Earth ChangesS

Cloud Lightning

Sudanese lament loss of homes as flood waters rise

Asad Ali Fadla was sitting down to dinner with his family when a wall of water swept down his street and smashed into his compound in Sennar town on the banks of the Blue Nile in southeastern Sudan.

Minutes after he had rushed out to check the damage, the flash flood started tearing away at the bricks of the outer wall. Just over an hour later, more than half his home had been reduced to a mass of surging mud and rubble.

Cloud Lightning

New Zealand: Northland savaged by storm

Up to 100,000 households and businesses were without power in the north of the country tonight following stormy weather which also caused flooding, slips and road closures.

The Far North district declared a state of emergency after widespread rain and strong winds caused damage on a par with what the region suffered in March.

©Signs of the Times
The Kerikeri River rages under the Stone Store bridge as emergency plans are put in place to save historic treasures at the Stone Store and Kemp House.

Cloud Lightning

Indian floods death toll up, million-plus stranded

The death toll from heavy rains in India has climbed to about 660 as a minster said more than a million people were stranded in the eastern Indian state of West Bengal.

©AFP/Deshakalyan Chowdhury
A taxi on a flooded road in Kolkata.

Cloud Lightning

Suffolk UK: 'Mini-tornado' hits town shops

A workman told last night how a "mini-tornado" struck a row of shops and houses in Woodbridge, causing hundreds of pounds of damage.

Strong winds struck properties in Warwick Avenue in the town at about 6.30pm, ripping off roof tiles and sending garden furniture flying through the air.

Eyewitnesses said the "tornado" lasted just a few seconds - it came as heavy storms travelled across the region last night.


Thousand of new volcanoes revealed beneath the waves

The true extent to which the ocean bed is dotted with volcanoes has been revealed by researchers who have counted 201,055 underwater cones. This is over 10 times more than have been found before.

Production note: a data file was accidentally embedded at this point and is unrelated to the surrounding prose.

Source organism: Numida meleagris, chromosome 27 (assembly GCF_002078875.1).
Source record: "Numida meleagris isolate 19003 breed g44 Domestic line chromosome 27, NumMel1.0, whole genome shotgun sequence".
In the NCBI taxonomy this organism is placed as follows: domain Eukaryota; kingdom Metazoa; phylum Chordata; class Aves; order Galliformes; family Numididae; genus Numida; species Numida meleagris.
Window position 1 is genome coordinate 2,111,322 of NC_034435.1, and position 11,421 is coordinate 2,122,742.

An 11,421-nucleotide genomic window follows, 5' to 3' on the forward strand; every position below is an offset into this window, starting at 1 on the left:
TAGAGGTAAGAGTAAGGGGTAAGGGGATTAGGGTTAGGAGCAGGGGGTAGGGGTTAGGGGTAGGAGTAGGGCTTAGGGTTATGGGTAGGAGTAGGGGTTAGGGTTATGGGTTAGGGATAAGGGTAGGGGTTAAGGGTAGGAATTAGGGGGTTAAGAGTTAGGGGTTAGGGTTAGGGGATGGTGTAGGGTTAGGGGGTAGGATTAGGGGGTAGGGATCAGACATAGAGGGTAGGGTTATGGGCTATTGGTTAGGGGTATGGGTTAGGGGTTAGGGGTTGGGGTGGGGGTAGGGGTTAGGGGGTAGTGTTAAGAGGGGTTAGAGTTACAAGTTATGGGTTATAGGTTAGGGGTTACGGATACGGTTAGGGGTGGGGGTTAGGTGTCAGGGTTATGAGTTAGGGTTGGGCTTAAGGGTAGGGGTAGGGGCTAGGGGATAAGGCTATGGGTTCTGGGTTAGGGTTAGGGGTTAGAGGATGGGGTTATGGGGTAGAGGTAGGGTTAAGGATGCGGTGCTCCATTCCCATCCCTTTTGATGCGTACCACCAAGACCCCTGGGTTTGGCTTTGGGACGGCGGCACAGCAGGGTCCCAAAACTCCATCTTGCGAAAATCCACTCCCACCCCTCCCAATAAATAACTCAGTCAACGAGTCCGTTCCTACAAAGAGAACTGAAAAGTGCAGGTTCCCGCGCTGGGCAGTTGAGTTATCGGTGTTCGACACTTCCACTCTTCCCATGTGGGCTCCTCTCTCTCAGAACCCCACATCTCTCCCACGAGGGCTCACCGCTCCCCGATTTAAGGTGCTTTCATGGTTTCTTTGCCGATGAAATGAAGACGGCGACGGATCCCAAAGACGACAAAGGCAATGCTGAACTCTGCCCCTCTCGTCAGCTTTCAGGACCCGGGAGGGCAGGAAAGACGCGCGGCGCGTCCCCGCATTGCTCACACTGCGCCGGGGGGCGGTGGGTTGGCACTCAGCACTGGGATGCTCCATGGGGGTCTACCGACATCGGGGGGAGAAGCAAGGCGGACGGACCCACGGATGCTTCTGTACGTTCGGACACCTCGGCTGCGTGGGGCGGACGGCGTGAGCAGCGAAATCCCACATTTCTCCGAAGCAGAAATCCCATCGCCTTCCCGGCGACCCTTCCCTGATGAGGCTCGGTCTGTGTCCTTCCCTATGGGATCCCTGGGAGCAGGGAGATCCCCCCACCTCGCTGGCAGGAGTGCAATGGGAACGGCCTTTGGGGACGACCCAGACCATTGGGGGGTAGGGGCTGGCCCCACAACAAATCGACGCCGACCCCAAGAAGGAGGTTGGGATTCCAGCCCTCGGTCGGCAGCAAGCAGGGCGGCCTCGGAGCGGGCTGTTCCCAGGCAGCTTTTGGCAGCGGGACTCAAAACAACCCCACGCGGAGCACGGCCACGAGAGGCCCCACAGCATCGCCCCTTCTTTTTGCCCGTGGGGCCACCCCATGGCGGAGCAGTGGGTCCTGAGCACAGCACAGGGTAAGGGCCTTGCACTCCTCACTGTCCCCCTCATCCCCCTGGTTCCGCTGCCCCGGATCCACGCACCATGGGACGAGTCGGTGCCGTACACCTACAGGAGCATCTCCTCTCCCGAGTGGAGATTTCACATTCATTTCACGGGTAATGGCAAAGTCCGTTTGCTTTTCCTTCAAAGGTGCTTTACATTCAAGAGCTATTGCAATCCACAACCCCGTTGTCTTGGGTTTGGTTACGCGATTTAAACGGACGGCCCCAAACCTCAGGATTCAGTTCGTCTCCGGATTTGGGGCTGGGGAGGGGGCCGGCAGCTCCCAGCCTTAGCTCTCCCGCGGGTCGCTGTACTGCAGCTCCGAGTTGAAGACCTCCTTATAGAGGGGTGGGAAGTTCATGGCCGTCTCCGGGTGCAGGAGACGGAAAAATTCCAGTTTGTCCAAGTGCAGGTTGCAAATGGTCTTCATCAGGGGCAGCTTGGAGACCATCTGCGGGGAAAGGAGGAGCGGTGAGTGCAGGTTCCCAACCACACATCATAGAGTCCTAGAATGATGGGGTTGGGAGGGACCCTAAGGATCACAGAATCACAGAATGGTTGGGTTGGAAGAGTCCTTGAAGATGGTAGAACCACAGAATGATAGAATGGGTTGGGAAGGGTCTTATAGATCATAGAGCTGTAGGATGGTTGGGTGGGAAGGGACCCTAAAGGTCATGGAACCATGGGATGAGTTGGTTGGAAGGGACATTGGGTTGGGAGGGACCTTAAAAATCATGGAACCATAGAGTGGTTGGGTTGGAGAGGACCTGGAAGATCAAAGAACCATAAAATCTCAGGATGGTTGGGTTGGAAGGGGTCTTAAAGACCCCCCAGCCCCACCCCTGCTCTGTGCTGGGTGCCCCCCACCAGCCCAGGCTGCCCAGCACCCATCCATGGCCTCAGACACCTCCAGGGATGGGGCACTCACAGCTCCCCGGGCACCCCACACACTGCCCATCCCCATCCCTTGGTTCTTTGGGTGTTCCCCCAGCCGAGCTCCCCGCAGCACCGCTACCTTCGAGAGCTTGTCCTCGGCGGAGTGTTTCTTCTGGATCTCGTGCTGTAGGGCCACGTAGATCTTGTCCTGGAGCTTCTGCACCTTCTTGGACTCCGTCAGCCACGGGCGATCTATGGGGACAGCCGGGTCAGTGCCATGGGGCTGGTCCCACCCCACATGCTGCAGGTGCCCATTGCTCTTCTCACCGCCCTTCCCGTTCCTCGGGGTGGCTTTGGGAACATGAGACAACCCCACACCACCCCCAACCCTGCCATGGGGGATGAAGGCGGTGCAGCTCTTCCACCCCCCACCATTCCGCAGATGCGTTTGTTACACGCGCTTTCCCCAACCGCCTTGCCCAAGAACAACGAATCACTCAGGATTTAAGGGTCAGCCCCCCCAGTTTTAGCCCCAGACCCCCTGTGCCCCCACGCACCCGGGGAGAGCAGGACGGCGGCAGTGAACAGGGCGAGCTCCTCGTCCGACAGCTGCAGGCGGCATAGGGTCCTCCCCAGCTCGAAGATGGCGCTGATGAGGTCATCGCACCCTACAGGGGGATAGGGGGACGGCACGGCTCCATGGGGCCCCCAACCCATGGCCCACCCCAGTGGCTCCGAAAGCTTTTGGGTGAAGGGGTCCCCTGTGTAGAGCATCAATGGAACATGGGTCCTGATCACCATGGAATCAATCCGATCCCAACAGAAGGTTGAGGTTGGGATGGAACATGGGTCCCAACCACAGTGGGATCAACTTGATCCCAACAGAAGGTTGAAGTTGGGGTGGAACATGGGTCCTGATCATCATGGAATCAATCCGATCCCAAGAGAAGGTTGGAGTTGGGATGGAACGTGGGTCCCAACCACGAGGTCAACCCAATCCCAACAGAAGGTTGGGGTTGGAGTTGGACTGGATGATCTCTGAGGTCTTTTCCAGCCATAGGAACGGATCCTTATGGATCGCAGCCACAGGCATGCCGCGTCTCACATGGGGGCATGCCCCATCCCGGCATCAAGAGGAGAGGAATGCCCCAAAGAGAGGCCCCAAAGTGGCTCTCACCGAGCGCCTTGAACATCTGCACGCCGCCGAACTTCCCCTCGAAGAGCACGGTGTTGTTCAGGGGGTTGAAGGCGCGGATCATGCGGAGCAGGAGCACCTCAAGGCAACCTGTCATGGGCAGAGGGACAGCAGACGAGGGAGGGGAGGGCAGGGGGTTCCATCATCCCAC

The team estimates that in total there could be about 3 million submarine volcanoes, 39,000 of which rise more than 1000 metres over the sea bed.

Cloud Lightning

Cold snap kills three people in Argentina and Chile

A cold snap sent thermometers plunging in South America in recent days, killing three people in Chile and Argentina while Buenos Aires saw snow on Monday for the first time in 89 years.

The temperature dropped to minus 22 degrees Celsius (7.5 Farenheit) in Bariloche, in Argentina's southern Andes mountains, while snow flakes fell for the first time in Buenos Aires since 1918.


Petless family forced to flee mysterious flea invasion

CICERO, N.Y. - Jeanne Sokolowski was watching television in her home around midnight last week when she had some minuscule intruders.

"I looked at the window and, all of a sudden, these bugs were all over the windows and were coming into the house. There were thousands of them," she said. "It was like a horror movie. It was unbelievable."

Hordes of fleas infested the Sokolowskis' home after a heavy rainfall, coming into the white ranch house through gaps in the windows, she said. She and her husband, Bill, immediately started scrubbing walls and windows and vacuuming their wall-to-wall carpeting.

Bizarro Earth

Flashback The Hidden History of Human Evolution

RECENTLY ARCHAEOLOGISTS have come to recognise that the way we see the past is to a large extent influenced by our present conceptions, particularly our present conception of time. They have therefore come to see the value of looking at the past through different time lenses.

I proposed to examine the entire archaeological record through a time lens derived from the ancient Sanskrit writings of India, especially the Puranas, or histories. The writings contradict the dominant view that anatomically modern humans arose between 100,000 and 200,000 years ago from more ape-like ancestors.

Bizarro Earth

Million-year-old human tooth found in Spain

Spanish researchers on Friday said they had unearthed a human tooth more than one million years old, which they estimated to be the oldest human fossil remain ever discovered in western Europe.


First major snow in Buenos Aires since 1918

Thousands of Argentines cheered in the streets of Buenos Aires on Monday as the capital saw a rare snowfall, the first of its kind since 1918.

Wet snow fell for hours in the Argentine capital without accumulating on Monday, after freezing air from Antarctica collided with a moisture-laden low pressure system that blanketed higher elevations in western and central Argentina with snow.

Argentina's National Weather Service said it was the first major snow in Buenos Aires since June 22, 1918, though sleet or freezing rain have been periodically reported in decades since.

The snow followed a bitter cold snap in late May that saw subfreezing temperatures, the coldest in 40 years in Buenos Aires. That cold wave contributed to an energy crisis and 23 deaths from exposure.

Two more exposure deaths were reported on Monday.